Kym: I am pleased to say that I am constantly learning new skills, and this time round was certainly no different. I had to learn new puppet making techniques including movable mechanisms such as blinking eyes. These are skills that I’m really excited to continue developing for future productions.

How many performers and production team members will you have at Edinburgh?

Kym: Polkadot Theatre has eight members in total, but at the Fringe itself there will be four of us. Gabriel Starr, Amy Boyle, Kieran Sinclair and I will be performing. Luckily Pauline is joining us for at least two of the performances, so we’ll be putting her to work too, don’t you worry.

From a dramatist’s point of view, what have been the main challenges of bringing Wee MacNessie to the stage?

Kym: From a dramatist’s perspective, there’s always challenges to adapting someone else’s work. There are things that always work on paper and in one’s imagination but in practice they don’t work. There’s a fine line between creative licence and over-stepping that boundary, so it’s vital to remember to consult the original author first, something that I’ve found tricky at times because I am so used to working on my own and it’s very easy to get carried away with ideas. Pauline has been fantastic to work with though.

Is there a particular part of the show you are really excited about?

Kym: I’m very excited about everything that we have created. It has been almost a full year of planning, gluing, sticking, and building and it’s fantastic to see it all coming together. One part I’m most excited about is the underwater northern lights scene because it’s so magical and I’m really looking forward to seeing the kids’ expressions.

Pauline, how does it feel to let go of your characters and entrust the interpretation to Polkadot? Is it hard?

Pauline: This is such a new experience for me and has involved a lot of emotions. I have lived and breathed the characters from my books every day for years so entrusting them to Polkadot was of course a huge step. However, my impression of Kym was of someone joyful, talented, and, crucially, child-friendly who would understand what makes Wee MacNessie and his friends special and be able to transfer that endearing world onto the stage.

What have been the best and the most challenging moments of this collaboration?

Pauline: The first, tentative version of Polkadot’s Wee MacNessie costume didn’t include his trademark tartan swimming trunks. This has always been a non-negotiable part of his appearance so, unfortunately, I had to ask them to redo it. In fact, making sure all the characters resemble their book counterparts is incredibly important to me, so the puppet-making has been a longer process than first imagined.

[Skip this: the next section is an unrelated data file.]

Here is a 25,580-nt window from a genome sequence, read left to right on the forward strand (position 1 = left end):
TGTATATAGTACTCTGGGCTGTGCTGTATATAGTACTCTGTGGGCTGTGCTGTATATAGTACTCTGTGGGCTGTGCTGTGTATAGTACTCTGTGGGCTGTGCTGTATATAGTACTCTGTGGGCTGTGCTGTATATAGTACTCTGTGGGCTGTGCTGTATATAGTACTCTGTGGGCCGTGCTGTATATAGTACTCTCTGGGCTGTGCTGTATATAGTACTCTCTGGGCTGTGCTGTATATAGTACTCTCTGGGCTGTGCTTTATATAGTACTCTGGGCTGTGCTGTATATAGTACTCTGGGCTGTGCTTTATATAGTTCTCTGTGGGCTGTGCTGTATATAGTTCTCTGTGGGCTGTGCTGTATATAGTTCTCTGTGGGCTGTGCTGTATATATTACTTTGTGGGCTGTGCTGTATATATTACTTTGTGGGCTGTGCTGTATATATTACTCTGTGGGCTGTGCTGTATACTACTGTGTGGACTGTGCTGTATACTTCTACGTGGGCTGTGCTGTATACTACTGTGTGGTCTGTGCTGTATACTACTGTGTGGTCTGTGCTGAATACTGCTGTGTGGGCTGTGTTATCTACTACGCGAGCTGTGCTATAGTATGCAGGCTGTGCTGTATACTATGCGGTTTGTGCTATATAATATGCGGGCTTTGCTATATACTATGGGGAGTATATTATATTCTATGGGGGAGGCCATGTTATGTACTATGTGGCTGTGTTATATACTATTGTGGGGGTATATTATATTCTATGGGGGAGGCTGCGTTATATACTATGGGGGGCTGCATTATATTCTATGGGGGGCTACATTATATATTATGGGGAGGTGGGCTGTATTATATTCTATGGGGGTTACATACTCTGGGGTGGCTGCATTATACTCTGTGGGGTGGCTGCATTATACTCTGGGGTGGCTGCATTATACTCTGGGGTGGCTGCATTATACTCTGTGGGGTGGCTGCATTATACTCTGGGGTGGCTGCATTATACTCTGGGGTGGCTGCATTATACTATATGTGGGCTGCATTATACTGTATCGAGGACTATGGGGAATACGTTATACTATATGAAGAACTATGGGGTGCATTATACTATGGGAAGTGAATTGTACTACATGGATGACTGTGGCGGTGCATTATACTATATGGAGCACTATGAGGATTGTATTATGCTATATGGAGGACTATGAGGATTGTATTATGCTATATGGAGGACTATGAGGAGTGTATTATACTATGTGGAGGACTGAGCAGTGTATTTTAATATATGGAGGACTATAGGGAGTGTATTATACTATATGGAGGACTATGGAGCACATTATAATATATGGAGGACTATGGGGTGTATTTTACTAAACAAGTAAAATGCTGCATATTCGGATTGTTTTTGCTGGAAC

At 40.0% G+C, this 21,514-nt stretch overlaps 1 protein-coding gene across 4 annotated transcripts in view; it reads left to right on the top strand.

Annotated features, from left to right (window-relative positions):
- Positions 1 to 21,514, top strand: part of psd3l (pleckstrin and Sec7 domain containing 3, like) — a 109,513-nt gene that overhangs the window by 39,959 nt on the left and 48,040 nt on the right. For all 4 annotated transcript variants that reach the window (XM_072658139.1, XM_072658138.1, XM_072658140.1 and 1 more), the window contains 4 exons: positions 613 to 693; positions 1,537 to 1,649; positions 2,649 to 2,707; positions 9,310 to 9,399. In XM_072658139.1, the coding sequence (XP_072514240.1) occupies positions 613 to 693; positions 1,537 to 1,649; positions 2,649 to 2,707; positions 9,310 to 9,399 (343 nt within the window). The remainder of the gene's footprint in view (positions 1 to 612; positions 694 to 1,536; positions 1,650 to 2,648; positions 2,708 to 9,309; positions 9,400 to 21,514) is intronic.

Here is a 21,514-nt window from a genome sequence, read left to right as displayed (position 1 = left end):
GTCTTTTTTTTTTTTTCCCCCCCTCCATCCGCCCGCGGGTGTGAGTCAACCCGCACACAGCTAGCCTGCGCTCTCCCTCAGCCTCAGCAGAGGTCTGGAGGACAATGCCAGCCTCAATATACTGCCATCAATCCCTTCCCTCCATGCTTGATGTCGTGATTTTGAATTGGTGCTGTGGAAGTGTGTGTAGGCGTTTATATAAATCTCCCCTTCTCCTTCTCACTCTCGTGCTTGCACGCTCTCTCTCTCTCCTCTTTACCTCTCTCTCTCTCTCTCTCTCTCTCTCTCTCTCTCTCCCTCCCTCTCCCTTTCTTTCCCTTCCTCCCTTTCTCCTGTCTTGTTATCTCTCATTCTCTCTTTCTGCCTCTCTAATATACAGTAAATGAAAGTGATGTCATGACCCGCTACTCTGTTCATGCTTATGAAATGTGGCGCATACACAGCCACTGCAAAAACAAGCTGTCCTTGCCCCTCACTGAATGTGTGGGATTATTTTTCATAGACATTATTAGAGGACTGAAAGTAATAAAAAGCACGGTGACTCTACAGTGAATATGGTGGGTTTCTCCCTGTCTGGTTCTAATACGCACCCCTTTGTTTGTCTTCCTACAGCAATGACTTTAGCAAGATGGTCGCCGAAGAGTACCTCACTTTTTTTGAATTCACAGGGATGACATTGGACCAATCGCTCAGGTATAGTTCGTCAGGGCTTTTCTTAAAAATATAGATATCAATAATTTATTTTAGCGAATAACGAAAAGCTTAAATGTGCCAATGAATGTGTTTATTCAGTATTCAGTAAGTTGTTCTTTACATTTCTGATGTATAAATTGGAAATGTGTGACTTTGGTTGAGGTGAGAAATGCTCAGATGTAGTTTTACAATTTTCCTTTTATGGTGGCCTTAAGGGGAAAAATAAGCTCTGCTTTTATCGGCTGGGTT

When I saw the miniature set Polkadot had constructed detailing their innovative approach, I couldn’t stop smiling. Kym had even included the backdrop of the cathedral window with coloured paper to mimic stained glass! By the time they had finished explaining how the performance would work, I was completely hooked and I love the fact schoolchildren have been involved making fish and stars to be part of the set.

Kym: This whole experience has been fantastic and I have learned a lot from it in terms of collaborating with another writer and it’s been really humbling that Pauline has trusted Polkadot Theatre with something that is very dear to her heart. There has been a lot of fun and chaos had by us in creating the puppets and the set, and one of my favourite moments has to be when myself and Amy B went to conduct a workshop at my old primary school in Beauly. We had an incredible time playing with the children and then decorating fish and star templates to be used in the production.

Both of you are based in the Highlands. What does it mean to you that Wee MacNessie can now entertain an international audience in the very heart of the festival capital?

Pauline: Seeing my beloved characters rise off the pages of my books for the first time as a stage show is magical. For this to be happening as part of the internationally-renowned Edinburgh Festival Fringe is truly wonderful. I can’t thank Polkadot Theatre enough for all their hard work and vision and wish them a hugely successful run.

Kym: The Edinburgh Festival Fringe is an incredible opportunity and adventure. I think that it’s incredible that they are permitting us to perform there again and to have Wee MacNessie performed there first is going to be an amazing opportunity to showcase our production to a much wider audience and to hopefully encourage a wider audience to watch.

So, when can young audiences and their parents enjoy the show, and who would it be most suitable for?

Kym: Wee MacNessie makes his Fringe debut on the 21st until the 25th of August at 2pm in St Giles Cathedral. It’s suitable for children between 3 and 7 and all families are welcome. Tickets are £5 per child and adults go free when accompanied by a paying child.